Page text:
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dc.contributor.authorWeijers, Dan M.en_NZ
dc.date.accessioned2017-07-13T22:20:04Z
dc.date.available2017en_NZ
dc.date.available2017-07-13T22:20:04Z
dc.date.issued2017en_NZ
dc.identifier.citationWeijers, D. M. (2017). Does increasing national happiness require decreasing freedom or determining social values? Presented at the Quality of Life Research Symposium: An Interdisciplinary Discussion, Auckland University of Technology, New Zealand, May 26, 2017.en
dc.identifier.urihttps://hdl.handle.net/10289/11184
dc.description.abstractSome academics and policymakers have argued that happiness (or subjective well‐being) should be used as a goal for public policy. An important criticism of policy‐based attempts to increase happiness is that they will decrease the options for citizens to pursue their own version of the good life. I will argue that the pursuit of any reasonable policy goals necessarily involves some restrictions on freedom and some determining of social values. I will also argue that a comparison of the plausible goals for public policy reveals that happiness is no more a threat to freedom and reasonable pluralism about the good life than other plausible policy goals.en_NZ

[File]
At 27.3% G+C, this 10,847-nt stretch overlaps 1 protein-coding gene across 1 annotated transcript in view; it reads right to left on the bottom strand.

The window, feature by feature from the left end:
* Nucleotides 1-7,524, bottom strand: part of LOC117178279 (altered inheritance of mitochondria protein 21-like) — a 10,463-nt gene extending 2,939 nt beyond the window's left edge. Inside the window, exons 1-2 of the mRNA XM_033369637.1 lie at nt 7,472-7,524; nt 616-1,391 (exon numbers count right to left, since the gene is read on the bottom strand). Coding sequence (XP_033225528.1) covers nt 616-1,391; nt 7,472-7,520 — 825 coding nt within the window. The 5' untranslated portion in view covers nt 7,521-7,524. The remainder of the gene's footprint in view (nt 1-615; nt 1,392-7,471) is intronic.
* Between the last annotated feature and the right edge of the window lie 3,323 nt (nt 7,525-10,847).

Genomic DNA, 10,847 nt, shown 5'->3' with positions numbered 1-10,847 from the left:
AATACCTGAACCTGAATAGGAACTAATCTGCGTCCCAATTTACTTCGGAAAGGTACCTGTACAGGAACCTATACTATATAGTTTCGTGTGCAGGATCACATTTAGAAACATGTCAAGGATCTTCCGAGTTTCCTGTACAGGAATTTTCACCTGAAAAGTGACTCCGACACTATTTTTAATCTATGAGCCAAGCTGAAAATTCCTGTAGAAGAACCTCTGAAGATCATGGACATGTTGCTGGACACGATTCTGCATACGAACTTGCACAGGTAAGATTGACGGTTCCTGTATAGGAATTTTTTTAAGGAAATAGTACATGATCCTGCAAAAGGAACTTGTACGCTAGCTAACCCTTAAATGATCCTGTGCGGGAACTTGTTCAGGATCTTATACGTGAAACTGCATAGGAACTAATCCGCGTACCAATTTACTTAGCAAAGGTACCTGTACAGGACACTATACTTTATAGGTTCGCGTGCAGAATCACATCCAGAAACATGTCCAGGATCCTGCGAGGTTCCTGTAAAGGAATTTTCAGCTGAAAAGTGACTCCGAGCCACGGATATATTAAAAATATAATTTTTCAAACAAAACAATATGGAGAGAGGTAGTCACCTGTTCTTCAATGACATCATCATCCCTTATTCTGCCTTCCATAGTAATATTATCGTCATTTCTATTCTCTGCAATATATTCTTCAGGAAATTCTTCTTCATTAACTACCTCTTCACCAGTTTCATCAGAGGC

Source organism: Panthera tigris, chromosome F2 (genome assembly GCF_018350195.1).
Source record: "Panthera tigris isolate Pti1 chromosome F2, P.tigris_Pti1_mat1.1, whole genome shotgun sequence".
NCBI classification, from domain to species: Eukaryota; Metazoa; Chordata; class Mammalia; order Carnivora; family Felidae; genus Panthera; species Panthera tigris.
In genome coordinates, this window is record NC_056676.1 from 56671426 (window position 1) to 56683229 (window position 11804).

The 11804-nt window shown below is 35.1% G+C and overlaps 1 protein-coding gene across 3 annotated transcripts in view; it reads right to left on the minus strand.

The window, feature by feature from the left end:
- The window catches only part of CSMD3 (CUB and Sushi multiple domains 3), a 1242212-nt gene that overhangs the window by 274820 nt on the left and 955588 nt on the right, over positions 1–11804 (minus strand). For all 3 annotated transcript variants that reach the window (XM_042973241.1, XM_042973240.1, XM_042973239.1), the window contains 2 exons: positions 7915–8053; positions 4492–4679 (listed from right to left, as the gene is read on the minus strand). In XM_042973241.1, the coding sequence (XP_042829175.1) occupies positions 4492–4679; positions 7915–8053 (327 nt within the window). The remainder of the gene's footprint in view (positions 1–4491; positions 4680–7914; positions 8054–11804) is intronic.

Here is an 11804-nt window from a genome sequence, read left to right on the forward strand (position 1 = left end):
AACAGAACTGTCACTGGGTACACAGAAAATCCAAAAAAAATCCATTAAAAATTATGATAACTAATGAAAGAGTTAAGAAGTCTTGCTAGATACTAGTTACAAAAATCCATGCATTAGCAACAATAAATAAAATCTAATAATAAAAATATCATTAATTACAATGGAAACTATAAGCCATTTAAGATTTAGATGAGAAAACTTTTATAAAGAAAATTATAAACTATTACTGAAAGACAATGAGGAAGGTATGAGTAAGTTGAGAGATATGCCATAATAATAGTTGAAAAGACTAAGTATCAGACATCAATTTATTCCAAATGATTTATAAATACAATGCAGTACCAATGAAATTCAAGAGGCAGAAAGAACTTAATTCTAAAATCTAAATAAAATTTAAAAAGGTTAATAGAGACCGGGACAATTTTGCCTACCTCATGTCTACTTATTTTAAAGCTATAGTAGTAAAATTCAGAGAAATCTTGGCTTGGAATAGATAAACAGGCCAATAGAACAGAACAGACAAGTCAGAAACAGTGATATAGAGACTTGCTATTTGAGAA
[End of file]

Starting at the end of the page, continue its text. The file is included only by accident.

dc.format.mimetypeapplication/pdf
dc.language.isoen
dc.relation.urihttp://www.danweijers.com/ppt/Does_increasing_national_happiness_require_decreasing_freedom_or_determining_social_values.pptx
dc.rights© 2017 the author
dc.sourceQuality of Life Research Symposium: An Interdisciplinary Discussion, Auckland University of Technology, New Zealanden_NZ
dc.titleDoes increasing national happiness require decreasing freedom or determining social values?en_NZ
pubs.elements-id195014
pubs.finish-date2017-05-26en_NZ
pubs.start-date2017-05-26en_NZ


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